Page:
President Robert Mugabe tightened his grip on Zimbabwe on Monday with victory in a Senate poll seen by critics as a mere formality, but analysts say low voter turnout showed deepening dissatisfaction with his 25-year rule.
Mugabe’s ruling ZANU-PF party went into Saturday’s elections for a new upper chamber of parliament a certain winner, thanks to an opposition boycott in many constituencies and electoral laws that reserve seats for loyalists such as tribal chiefs.
The party had won 23 of the 29 seats announced by mid-day on Monday with only two results still to be declared, giving it a near 90 percent majority in the 66-seat Senate which will have the final word on any new laws.
But analysts say while ZANU-PF consolidated its victory, the government had been embarrassed and Mugabe’s own credibility hurt by a voter turnout of only 10 percent after a boycott campaign by main opposition leader Morgan Tsvangirai.
“The government’s confidence has been shaken . . . and there will be many people in his camp who will be looking at this as a sign that they are isolated and are losing support,” said Eldred Masunungure, a leading political commentator.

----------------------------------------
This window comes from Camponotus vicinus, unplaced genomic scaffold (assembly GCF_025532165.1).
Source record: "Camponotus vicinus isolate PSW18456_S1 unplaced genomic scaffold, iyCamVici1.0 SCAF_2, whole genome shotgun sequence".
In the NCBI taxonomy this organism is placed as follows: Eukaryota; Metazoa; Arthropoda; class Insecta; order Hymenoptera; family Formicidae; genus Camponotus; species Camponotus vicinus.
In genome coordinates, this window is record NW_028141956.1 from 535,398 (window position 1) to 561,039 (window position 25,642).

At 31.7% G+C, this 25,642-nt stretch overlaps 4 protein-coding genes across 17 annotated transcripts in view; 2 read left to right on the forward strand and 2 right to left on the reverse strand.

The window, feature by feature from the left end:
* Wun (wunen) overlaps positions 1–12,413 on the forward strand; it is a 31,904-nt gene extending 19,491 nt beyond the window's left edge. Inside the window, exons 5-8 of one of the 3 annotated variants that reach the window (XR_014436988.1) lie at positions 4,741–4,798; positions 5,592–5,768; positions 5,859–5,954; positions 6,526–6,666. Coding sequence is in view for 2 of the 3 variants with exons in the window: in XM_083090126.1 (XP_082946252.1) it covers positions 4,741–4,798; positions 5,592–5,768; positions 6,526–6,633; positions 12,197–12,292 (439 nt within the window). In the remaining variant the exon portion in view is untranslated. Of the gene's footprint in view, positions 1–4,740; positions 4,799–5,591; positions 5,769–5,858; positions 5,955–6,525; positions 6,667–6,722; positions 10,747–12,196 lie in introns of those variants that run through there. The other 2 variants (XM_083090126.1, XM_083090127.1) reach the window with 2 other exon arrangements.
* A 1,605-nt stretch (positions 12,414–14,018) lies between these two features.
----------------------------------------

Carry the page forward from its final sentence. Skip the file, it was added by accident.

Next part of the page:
“What this might do is to undermine their loyalty to Mugabe and ZANU-PF, and although we might not see public desertions, some of his lieutenants will be wary of taking open positions against the opposition,” he said.
Tsvangirai, whose opposition Movement for Democratic Change (MDC) split into two bitter factions over the Nov. 26 polls, claims most Zimbabweans believed it was pointless to “continue taking part in fake elections.”
The MDC chief ordered a boycott, saying participation would lend legitimacy to a government that routinely rigs votes.
But a rival MDC faction said Tsvangirai had lost an internal vote on the issue and went into the polls, fielding 26 candidates and winning at least six seats.
Reuters, November 28, 2005
Categories: Africa, Odious Debts, Zimbabwe
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